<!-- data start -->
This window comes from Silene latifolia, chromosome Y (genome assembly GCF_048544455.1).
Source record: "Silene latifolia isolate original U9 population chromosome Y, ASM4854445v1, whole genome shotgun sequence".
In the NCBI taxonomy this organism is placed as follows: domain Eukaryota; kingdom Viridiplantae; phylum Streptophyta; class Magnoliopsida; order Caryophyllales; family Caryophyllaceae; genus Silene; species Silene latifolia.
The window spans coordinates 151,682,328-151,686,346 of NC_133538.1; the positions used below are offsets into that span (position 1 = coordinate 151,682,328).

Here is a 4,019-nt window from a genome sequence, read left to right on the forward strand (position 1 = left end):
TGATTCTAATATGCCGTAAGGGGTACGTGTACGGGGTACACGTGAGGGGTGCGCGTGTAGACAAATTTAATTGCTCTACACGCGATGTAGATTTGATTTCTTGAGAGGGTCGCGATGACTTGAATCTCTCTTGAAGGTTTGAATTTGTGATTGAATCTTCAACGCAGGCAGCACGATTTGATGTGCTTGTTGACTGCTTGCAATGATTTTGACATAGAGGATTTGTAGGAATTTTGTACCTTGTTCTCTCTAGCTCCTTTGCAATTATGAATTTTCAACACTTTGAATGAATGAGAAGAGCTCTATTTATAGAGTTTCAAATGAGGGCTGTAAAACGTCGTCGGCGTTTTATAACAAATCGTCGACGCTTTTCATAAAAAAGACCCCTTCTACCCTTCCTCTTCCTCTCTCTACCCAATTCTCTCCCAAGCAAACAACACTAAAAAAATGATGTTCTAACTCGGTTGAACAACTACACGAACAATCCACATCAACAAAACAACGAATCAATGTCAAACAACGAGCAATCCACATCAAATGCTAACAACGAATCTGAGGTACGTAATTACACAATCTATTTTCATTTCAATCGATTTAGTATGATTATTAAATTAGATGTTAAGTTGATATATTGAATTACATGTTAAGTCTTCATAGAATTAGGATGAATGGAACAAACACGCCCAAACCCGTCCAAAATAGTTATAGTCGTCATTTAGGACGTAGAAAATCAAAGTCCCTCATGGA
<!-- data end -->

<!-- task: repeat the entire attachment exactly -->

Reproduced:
This window comes from Silene latifolia, chromosome Y (genome assembly GCF_048544455.1).
Source record: "Silene latifolia isolate original U9 population chromosome Y, ASM4854445v1, whole genome shotgun sequence".
In the NCBI taxonomy this organism is placed as follows: domain Eukaryota; kingdom Viridiplantae; phylum Streptophyta; class Magnoliopsida; order Caryophyllales; family Caryophyllaceae; genus Silene; species Silene latifolia.
The window spans coordinates 151,682,328-151,686,346 of NC_133538.1; the positions used below are offsets into that span (position 1 = coordinate 151,682,328).

Here is a 4,019-nt window from a genome sequence, read left to right on the forward strand (position 1 = left end):
TGATTCTAATATGCCGTAAGGGGTACGTGTACGGGGTACACGTGAGGGGTGCGCGTGTAGACAAATTTAATTGCTCTACACGCGATGTAGATTTGATTTCTTGAGAGGGTCGCGATGACTTGAATCTCTCTTGAAGGTTTGAATTTGTGATTGAATCTTCAACGCAGGCAGCACGATTTGATGTGCTTGTTGACTGCTTGCAATGATTTTGACATAGAGGATTTGTAGGAATTTTGTACCTTGTTCTCTCTAGCTCCTTTGCAATTATGAATTTTCAACACTTTGAATGAATGAGAAGAGCTCTATTTATAGAGTTTCAAATGAGGGCTGTAAAACGTCGTCGGCGTTTTATAACAAATCGTCGACGCTTTTCATAAAAAAGACCCCTTCTACCCTTCCTCTTCCTCTCTCTACCCAATTCTCTCCCAAGCAAACAACACTAAAAAAATGATGTTCTAACTCGGTTGAACAACTACACGAACAATCCACATCAACAAAACAACGAATCAATGTCAAACAACGAGCAATCCACATCAAATGCTAACAACGAATCTGAGGTACGTAATTACACAATCTATTTTCATTTCAATCGATTTAGTATGATTATTAAATTAGATGTTAAGTTGATATATTGAATTACATGTTAAGTCTTCATAGAATTAGGATGAATGGAACAAACACGCCCAAACCCGTCCAAAATAGTTATAGTCGTCATTTAGGACGTAGAAAATCAAAGTCCCTCATGGA